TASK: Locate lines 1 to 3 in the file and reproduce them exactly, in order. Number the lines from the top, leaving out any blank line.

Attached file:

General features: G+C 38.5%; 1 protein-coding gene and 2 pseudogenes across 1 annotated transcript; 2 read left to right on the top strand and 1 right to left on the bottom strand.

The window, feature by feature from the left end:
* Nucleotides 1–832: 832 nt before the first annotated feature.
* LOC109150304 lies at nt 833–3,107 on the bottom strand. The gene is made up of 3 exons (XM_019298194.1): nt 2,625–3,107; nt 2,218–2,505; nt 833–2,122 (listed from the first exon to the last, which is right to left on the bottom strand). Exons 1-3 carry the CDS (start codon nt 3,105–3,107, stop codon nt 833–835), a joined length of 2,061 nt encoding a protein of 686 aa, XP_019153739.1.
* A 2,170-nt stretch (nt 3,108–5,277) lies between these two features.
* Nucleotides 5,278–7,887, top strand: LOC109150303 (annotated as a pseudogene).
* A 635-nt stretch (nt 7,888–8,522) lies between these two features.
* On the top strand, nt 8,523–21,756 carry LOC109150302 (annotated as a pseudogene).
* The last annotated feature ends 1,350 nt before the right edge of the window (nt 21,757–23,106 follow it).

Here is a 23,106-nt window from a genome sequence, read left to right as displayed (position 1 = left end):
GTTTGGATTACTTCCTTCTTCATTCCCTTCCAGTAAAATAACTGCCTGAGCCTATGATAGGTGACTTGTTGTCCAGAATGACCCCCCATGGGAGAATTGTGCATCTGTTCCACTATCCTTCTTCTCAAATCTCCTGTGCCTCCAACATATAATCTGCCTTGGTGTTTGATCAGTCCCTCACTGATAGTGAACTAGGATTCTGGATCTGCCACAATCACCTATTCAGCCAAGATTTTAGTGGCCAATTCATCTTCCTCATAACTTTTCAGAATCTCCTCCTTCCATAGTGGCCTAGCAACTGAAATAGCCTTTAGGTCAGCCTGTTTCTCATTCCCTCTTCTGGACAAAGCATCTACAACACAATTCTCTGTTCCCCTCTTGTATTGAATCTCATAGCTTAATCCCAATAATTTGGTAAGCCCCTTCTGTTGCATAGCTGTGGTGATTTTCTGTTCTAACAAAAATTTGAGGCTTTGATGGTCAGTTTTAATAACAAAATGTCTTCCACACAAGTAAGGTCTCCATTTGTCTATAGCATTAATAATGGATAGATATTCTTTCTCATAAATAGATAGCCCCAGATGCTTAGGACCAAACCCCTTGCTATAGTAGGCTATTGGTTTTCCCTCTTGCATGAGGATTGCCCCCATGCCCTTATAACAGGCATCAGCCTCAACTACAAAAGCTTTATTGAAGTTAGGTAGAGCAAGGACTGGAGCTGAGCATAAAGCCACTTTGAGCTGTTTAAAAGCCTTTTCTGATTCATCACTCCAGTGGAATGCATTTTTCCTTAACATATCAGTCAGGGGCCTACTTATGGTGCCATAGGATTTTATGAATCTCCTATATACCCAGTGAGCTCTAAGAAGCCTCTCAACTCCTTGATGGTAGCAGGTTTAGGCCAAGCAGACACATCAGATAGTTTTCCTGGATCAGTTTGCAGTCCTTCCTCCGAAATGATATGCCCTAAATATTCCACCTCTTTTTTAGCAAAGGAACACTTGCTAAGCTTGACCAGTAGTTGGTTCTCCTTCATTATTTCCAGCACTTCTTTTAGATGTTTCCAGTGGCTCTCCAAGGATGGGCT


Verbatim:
General features: G+C 38.5%; 1 protein-coding gene and 2 pseudogenes across 1 annotated transcript; 2 read left to right on the top strand and 1 right to left on the bottom strand.

The window, feature by feature from the left end:
* Nucleotides 1–832: 832 nt before the first annotated feature.